Like depression, it can make it difficult or impossible to deal with day-to-day life. Mania can badly affect both your relationships and your work. When it isn't so extreme, it is called 'hypomania'. Hypomania describes milder symptoms of mania, in which someone does not have delusions or hallucinations, and their high symptoms do not interfere with their everyday life.
If you become manic, you may notice that you are:
very happy and excited
irritated with other people who don't share your optimistic outlook
sudden change from being joyful to being irritable, angry, and hostile
feeling more important than usual
full of new and exciting ideas that are most times unrealistic
moving quickly from one idea to another
hearing voices that other people can't hear
full of energy
unable or unwilling to sleep
more interested in sex and unprotected sex
making plans that are grandiose and unrealistic
very active, moving around very quickly
talking very quickly - other people may find it hard to understand what you are talking about
making odd decisions on the spur of the moment, sometimes with disastrous consequences
recklessly spending your money
drug and alcohol abuse
over-familiar or recklessly critical with other people
less inhibited in general.
If you are in the middle of a manic episode for the first time, you may not realise that there is anything wrong, although your friends, family or colleagues will. You may even feel annoyed if someone tries to point this out to you. You increasingly lose touch with day-to-day issues and with other people's feelings.
If you or someone you know has symptoms of bipolar disorder, talk to your family doctor or a psychiatrist. They will ask questions about mental illnesses that you, or the person you're concerned about, have had, and any mental illnesses that run in the family. The doctor may carry out a physical examination and some diagnostic tests, including blood and urine tests. While bipolar disorder cannot be seen on a blood test or body scan, these tests can help rule out other illnesses that can resemble the disorder. The person will also get a complete psychiatric evaluation to tell if they have likely bipolar disorder or another mental health condition.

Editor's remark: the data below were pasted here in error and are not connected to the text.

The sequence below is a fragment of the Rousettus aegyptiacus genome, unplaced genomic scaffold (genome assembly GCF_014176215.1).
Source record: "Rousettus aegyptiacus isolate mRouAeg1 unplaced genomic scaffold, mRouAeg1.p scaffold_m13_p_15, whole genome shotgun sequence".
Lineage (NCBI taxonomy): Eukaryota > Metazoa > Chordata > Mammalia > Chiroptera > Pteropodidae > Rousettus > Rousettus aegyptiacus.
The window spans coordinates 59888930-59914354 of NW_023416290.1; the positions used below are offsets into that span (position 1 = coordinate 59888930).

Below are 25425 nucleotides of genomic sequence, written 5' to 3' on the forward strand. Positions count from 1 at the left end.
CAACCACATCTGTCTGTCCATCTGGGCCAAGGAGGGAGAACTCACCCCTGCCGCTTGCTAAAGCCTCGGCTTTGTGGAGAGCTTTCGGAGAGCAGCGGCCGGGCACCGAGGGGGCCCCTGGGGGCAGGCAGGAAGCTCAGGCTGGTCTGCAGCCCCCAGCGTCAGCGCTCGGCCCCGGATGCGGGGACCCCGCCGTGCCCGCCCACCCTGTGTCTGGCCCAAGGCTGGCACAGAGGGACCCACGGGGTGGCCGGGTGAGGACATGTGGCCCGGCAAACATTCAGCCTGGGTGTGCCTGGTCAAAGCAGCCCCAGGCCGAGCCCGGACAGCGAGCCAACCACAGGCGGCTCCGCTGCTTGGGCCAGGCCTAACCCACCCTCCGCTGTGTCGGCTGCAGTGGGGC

Diagnosing bipolar disorder is all about the person's symptoms and determining whether they may be the result of another cause (such as low thyroid, or mood symptoms caused by drug or alcohol abuse). How severe are they? How long have they lasted? How often do they happen?
The most telling symptoms are those that involve highs or lows in mood, along with changes in sleep, energy, thinking, and behaviour.
Talking to close friends and family of the person can often help the doctor distinguish bipolar disorder from major depressive (unipolar) disorder or other psychiatric disorders that can involve changes in mood, thinking, and behaviour.
Other conditions that may occur with bipolar disorder are:
use of drugs or alcohol to cope with symptoms
post-traumatic stress disorder (PTSD)
attention-deficit hyperactivity disorder (ADHD)
A person is more likely to seek help during a time of depression than during a "high." The National Institute of Mental Health (NIMH) urge health care providers to look for signs of mania in the person's history, to prevent misdiagnosis.
Treatment aims to minimize the frequency of manic and depressive episodes, and to reduce the severity of symptoms to enable a relatively normal and productive life.
Left untreated, a bout of depression or mania can persist for up to 1 year. With treatment, improvements are possible within 3 to 4 months.
A combination of medication, therapy, lifestyle changes, and support from family, friends and peers help individuals with bipolar disorder to stabilize their mood and to live the lives they want. Finding the treatment plan that works best for a person is critical for recovery.
The person may continue to experience mood changes, but working closely with a doctor can reduce the severity and make the symptoms more manageable.
People who also have a substance abuse problem may need more specialized treatment.
Lifestyle and home remedies
You'll probably need to make lifestyle changes to stop cycles of behaviour that worsen your bipolar disorder. Healthy lifestyles changes can be an important part of overall recovery.